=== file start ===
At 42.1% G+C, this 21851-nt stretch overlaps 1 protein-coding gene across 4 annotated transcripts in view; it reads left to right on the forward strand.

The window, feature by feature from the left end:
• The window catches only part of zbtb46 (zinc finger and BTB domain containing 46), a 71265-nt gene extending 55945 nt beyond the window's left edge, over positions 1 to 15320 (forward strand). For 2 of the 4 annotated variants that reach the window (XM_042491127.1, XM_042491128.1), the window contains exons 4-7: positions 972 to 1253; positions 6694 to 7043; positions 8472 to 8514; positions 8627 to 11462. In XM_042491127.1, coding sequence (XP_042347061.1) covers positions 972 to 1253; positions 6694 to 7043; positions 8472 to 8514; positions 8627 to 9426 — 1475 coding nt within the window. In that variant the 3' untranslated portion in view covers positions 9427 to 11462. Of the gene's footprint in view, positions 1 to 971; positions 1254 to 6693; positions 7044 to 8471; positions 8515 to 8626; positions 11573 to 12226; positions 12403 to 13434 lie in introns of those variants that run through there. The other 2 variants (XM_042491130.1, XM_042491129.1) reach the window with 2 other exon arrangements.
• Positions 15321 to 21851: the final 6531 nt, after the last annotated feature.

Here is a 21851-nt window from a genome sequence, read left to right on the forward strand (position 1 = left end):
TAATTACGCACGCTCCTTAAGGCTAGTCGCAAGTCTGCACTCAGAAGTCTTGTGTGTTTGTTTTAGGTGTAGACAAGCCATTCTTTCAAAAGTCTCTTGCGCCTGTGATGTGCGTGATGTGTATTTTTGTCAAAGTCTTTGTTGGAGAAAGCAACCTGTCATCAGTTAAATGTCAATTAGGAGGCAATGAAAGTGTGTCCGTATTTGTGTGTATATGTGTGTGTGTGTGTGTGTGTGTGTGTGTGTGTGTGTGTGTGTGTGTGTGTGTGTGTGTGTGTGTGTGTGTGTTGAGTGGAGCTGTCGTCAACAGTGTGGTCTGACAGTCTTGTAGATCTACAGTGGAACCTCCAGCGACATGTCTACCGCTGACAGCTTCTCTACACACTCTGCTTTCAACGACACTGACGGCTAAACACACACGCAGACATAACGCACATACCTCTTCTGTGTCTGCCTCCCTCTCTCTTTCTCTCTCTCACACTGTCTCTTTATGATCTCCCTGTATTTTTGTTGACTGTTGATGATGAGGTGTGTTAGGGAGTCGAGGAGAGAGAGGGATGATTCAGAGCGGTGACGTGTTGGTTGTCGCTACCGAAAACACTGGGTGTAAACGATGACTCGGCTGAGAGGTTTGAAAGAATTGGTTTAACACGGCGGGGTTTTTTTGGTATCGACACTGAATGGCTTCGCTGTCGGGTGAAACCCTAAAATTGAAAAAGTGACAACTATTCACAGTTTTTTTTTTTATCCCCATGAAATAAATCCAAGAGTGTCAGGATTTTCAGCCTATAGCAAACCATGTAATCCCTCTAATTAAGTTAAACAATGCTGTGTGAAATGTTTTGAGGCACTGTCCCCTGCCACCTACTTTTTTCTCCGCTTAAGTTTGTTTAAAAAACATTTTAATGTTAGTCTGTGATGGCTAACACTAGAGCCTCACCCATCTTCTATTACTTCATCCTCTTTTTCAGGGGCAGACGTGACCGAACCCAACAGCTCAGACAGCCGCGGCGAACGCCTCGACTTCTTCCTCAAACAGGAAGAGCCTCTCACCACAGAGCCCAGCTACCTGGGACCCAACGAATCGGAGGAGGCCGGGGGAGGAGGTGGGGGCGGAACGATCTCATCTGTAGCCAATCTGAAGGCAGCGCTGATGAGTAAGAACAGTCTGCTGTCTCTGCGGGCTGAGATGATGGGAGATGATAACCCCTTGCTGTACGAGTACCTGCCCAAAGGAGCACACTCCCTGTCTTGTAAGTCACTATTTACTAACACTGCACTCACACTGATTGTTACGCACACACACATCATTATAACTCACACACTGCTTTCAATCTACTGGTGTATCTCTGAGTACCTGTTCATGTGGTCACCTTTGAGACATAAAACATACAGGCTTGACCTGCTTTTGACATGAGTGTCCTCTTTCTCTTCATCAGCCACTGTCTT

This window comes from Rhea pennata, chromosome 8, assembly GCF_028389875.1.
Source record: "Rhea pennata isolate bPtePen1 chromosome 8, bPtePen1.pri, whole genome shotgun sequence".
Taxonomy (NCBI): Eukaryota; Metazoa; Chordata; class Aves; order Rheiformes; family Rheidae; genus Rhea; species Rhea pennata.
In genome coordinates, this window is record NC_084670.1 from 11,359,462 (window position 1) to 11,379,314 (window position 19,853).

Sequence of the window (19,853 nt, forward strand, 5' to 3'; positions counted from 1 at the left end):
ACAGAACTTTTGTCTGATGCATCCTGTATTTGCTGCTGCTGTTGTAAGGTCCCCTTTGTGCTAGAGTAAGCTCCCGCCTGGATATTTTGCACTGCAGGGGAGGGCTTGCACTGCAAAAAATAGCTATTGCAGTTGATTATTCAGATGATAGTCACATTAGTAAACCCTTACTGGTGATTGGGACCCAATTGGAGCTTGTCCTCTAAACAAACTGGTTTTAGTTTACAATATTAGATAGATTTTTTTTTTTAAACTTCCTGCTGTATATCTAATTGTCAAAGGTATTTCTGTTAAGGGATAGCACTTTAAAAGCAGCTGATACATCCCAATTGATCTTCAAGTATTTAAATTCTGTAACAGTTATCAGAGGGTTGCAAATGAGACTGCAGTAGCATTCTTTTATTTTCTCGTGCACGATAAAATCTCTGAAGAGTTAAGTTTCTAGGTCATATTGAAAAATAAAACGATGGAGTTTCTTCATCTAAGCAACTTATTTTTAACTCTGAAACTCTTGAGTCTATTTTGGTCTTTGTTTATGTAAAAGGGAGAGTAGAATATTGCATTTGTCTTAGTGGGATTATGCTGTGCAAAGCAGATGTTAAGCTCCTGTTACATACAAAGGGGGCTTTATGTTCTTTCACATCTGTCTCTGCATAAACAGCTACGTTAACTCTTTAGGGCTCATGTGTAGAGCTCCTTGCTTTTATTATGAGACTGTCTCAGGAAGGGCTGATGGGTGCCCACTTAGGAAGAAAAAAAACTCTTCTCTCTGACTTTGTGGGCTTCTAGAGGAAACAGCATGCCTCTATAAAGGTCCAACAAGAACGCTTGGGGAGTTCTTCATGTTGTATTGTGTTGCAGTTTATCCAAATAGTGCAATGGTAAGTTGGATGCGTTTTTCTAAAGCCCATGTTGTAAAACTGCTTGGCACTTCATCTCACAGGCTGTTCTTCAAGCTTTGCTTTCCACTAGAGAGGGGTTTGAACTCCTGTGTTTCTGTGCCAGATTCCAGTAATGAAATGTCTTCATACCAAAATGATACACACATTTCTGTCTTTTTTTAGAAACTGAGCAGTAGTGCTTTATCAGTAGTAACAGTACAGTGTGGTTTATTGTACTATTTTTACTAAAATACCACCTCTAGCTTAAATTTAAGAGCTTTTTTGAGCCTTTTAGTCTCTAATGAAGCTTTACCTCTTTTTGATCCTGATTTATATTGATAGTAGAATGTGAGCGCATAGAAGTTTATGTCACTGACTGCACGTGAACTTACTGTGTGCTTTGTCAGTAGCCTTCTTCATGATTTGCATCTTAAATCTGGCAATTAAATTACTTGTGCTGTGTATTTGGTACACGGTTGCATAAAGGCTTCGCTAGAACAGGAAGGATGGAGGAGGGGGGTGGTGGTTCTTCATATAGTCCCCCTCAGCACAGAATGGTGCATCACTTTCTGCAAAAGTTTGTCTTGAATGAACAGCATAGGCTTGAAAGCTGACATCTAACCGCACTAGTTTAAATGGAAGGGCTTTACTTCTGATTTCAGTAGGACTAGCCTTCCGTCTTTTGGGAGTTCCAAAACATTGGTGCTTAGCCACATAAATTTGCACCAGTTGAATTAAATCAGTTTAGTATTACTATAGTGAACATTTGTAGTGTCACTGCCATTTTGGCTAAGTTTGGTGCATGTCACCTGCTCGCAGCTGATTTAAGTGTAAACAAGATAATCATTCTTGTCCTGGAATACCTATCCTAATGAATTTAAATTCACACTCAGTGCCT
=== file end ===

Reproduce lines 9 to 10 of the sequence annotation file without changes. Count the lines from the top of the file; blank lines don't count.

Taxonomy (NCBI): Eukaryota; Metazoa; Chordata; class Aves; order Rheiformes; family Rheidae; genus Rhea; species Rhea pennata.
In genome coordinates, this window is record NC_084670.1 from 11,359,462 (window position 1) to 11,379,314 (window position 19,853).